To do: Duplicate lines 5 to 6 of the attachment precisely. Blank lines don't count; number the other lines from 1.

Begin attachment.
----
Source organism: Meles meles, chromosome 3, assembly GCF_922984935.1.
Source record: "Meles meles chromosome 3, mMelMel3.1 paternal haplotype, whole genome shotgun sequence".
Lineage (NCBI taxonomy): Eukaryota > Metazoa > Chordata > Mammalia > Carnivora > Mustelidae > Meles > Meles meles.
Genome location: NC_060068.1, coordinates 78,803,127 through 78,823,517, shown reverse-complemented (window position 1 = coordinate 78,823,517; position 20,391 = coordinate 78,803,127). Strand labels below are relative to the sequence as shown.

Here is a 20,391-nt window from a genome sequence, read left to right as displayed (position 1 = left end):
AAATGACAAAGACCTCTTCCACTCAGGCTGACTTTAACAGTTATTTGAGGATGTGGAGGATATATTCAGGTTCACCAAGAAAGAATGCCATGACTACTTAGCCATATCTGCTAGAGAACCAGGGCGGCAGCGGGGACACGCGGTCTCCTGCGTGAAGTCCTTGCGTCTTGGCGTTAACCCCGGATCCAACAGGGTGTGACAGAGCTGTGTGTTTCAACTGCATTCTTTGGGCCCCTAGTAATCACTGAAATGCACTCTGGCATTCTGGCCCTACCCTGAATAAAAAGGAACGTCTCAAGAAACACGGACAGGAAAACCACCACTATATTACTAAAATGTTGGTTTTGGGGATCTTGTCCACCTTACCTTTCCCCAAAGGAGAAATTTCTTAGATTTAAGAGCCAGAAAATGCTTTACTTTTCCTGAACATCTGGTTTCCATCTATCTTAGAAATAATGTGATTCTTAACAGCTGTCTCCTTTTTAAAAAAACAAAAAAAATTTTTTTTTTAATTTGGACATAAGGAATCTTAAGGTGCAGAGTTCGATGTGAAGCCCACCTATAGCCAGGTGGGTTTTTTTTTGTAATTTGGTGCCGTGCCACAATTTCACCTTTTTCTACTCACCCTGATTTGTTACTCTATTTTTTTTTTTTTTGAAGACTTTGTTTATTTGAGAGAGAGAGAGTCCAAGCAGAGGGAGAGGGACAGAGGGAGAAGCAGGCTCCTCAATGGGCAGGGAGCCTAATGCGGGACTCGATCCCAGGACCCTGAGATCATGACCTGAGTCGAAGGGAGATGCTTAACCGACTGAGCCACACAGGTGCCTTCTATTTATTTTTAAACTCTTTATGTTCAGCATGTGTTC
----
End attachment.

Here is a 20,391-nt window from a genome sequence, read left to right as displayed (position 1 = left end):
AAATGACAAAGACCTCTTCCACTCAGGCTGACTTTAACAGTTATTTGAGGATGTGGAGGATATATTCAGGTTCACCAAGAAAGAATGCCATGACTACTTAGCCATATCTGCTAGAGAACCAGGGCGGCAGCGGGGACACGCGGTCTCCTGCGTGAAGTCCTTGCGTCTTGGCGTTAACCCCGGATCCAACAGGGTGTGACAGAGCTGTGTGTTTCAACTGCATTCTTTGGGCCCCTAGTAATCACTGAAATGCACTCTGGCATTCTGGCCCTACCCTGAATAAAAAGGAACGTCTCAAGAAACACGGACAGGAAAACCACCACTATATTACTAAAATGTTGGTTTTGGGGATCTTGTCCACCTTACCTTTCCCCAAAGGAGAAATTTCTTAGATTTAAGAGCCAGAAAATGCTTTACTTTTCCTGAACATCTGGTTTCCATCTATCTTAGAAATAATGTGATTCTTAACAGCTGTCTCCTTTTTAAAAAAACAAAAAAAATTTTTTTTTTAATTTGGACATAAGGAATCTTAAGGTGCAGAGTTCGATGTGAAGCCCACCTATAGCCAGGTGGGTTTTTTTTTGTAATTTGGTGCCGTGCCACAATTTCACCTTTTTCTACTCACCCTGATTTGTTACTCTATTTTTTTTTTTTTTGAAGACTTTGTTTATTTGAGAGAGAGAGAGTCCAAGCAGAGGGAGAGGGACAGAGGGAGAAGCAGGCTCCTCAATGGGCAGGGAGCCTAATGCGGGACTCGATCCCAGGACCCTGAGATCATGACCTGAGTCGAAGGGAGATGCTTAACCGACTGAGCCACACAGGTGCCTTCTATTTATTTTTAAACTCTTTATGTTCAGCATGTGTTC